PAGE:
“He was a couple of bounces of the ball short from being right in the middle of this,” said David Axelrod, former President Barack Obama’s chief political strategist. “Iowa reports on time and he gets a bigger bounce out of there, or Amy Klobuchar doesn’t have the night of her life in that debate in New Hampshire and [Buttigieg] beats Sanders there, then we might be having a different conversation right now.”

Instead, “he ran out of runway,” Axelrod said.

Buttigieg was also never able to fix the fatal flaw of his campaign: his inability to draw significant support from voters of color. He drew strong criticism for failing to diversify South Bend’s police force and for his controversial firing of the department’s first black chief, as well as for a housing initiative that primarily impacted minority neighborhoods. In June, a white police officer in South Bend shot and killed a black man, aggravating deep grievances among African Americans in Buttigieg’s city.

Buttigieg and his campaign tried to build support with black voters, but there were notable bungles, from announcing disputed endorsements of his “Douglass Plan,” a policy platform focused on black America, to his campaign’s usage of a stock photo of a Kenyan woman, which was addressed on the debate stage last fall. “I’m sure someone agrees that was a big mistake,” Harris said at the time.

Concerns about Buttigieg’s failure to attract black voters eventually trailed him to predominantly white Iowa, where electability-mad Democratic voters wanted to know if Buttigieg could inspire a coalition that could beat Trump.

Buttigieg suggested that his problems with voters of color might improve after strong finishes in Iowa and New Hampshire. But he drew just 3 percent of the black vote in South Carolina on Saturday, according to exit polls.

While Buttigieg failed to win the nomination or break in with black voters, his campaign represented a significant milestone for the LGBTQ community.

In 2015, the Supreme Court enshrined same-sex marriage as a nationwide right, just a few years after Obama announced his support. On Sunday night, Buttigieg’s husband Chasten, who became a social media star in his own right over the past year, introduced Pete for his concession speech. Tearfully, Chasten Buttigieg said his husband “got me to believe in myself again, and I told Pete to run because I knew there were other kids sitting out there in this country who needed to believe in themselves, too.”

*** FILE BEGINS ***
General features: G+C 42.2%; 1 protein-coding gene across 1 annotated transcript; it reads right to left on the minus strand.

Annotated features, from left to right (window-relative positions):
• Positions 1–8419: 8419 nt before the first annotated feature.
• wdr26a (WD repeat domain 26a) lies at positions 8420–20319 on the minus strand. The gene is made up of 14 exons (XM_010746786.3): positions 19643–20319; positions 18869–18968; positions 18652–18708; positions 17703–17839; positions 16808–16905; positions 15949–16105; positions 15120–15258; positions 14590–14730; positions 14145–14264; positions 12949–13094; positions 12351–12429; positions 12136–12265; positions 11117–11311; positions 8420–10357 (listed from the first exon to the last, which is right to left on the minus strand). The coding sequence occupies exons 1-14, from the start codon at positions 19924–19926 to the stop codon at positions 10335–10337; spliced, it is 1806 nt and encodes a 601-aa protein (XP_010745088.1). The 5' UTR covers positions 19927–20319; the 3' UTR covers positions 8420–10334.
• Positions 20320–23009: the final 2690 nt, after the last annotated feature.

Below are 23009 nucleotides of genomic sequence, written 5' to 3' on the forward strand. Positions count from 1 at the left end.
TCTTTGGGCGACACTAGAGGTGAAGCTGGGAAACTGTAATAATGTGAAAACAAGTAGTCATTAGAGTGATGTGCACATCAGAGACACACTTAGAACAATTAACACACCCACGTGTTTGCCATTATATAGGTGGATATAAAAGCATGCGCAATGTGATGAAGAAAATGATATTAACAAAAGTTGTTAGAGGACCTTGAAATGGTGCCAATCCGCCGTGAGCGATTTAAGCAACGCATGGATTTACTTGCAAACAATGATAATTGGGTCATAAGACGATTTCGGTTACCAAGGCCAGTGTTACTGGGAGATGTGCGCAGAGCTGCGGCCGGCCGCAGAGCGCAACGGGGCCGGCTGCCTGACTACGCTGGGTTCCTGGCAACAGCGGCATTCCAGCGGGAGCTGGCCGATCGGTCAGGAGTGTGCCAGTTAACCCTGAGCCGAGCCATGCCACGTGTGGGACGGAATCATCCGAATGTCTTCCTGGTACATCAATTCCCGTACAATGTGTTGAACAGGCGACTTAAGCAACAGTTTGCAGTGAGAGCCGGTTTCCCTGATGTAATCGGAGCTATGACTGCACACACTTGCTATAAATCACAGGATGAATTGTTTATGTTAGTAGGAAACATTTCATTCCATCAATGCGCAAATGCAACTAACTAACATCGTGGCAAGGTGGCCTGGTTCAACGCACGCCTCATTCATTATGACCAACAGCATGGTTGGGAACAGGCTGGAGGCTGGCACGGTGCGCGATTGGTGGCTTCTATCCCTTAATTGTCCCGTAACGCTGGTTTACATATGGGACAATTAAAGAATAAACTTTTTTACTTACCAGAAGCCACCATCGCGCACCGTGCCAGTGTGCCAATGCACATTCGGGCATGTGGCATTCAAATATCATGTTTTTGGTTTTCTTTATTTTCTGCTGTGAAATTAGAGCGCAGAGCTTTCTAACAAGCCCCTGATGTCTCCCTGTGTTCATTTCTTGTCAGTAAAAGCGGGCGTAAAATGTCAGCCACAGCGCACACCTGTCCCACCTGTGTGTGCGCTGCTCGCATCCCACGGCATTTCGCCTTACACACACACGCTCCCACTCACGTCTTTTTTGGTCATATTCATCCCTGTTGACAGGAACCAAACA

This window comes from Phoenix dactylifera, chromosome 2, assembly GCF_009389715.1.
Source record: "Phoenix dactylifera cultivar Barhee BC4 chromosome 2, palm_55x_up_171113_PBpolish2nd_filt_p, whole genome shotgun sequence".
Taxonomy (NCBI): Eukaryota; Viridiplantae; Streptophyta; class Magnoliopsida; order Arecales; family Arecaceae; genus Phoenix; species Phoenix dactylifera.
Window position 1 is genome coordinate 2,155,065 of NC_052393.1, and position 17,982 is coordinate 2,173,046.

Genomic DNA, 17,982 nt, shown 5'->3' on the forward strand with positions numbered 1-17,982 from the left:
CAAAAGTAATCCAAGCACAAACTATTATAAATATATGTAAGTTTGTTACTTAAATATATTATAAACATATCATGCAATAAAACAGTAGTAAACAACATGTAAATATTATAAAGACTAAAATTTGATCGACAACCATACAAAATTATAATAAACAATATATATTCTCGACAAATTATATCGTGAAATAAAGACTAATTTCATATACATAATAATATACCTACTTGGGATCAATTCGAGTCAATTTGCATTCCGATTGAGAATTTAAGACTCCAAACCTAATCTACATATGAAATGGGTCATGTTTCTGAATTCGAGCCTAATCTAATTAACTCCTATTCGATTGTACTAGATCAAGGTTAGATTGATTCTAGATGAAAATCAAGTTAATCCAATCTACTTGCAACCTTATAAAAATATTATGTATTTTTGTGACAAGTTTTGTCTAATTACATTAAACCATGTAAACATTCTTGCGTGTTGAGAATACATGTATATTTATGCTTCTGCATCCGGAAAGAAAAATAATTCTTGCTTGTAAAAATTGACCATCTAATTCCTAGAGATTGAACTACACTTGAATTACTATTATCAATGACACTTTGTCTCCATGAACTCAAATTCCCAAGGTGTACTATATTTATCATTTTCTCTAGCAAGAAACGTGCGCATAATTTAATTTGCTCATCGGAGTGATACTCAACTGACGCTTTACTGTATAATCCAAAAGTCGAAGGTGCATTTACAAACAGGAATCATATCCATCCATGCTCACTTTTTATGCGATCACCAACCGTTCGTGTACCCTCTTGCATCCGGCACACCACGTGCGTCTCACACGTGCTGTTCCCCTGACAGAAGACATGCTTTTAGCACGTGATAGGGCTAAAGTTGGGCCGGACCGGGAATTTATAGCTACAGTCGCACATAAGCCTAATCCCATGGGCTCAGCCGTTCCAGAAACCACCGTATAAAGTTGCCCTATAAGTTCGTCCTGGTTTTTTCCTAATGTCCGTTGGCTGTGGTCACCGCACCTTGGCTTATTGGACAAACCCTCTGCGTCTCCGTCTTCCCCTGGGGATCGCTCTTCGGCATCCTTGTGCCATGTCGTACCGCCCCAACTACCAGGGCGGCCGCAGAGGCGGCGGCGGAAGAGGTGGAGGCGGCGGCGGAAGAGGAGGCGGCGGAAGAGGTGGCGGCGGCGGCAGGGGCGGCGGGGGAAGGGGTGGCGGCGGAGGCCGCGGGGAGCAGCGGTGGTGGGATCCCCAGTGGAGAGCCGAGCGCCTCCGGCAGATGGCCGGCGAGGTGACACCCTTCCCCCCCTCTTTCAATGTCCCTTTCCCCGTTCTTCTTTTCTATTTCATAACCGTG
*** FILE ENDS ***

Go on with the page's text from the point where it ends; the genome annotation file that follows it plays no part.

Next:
Buttigieg’s campaign also defied much of the conventional wisdom about the 2020 primary cycle. No other candidate changed their own political standing as dramatically as he did. He outlasted, outraised and outperformed governors and senators, ensuring his place in the national conversation.

His decision to leave the presidential race echoed Buttigieg’s first jump into national politics: the end of his bid for Democratic National Committee chairman in 2017. Buttigieg bowed out the morning of the vote in Atlanta when it became clear he didn’t have enough support, said Dan Parker, the former Indiana Democratic Party chairman who advised Buttigieg and was tasked with informing him that there was no path forward.

“His reaction was, ‘Really, you don’t see it?’ And it was our job to tell him the truth. I’m sure they had that conversation again recently,” Parker said. “It’s a really difficult conversation to have.”

Source: politico.com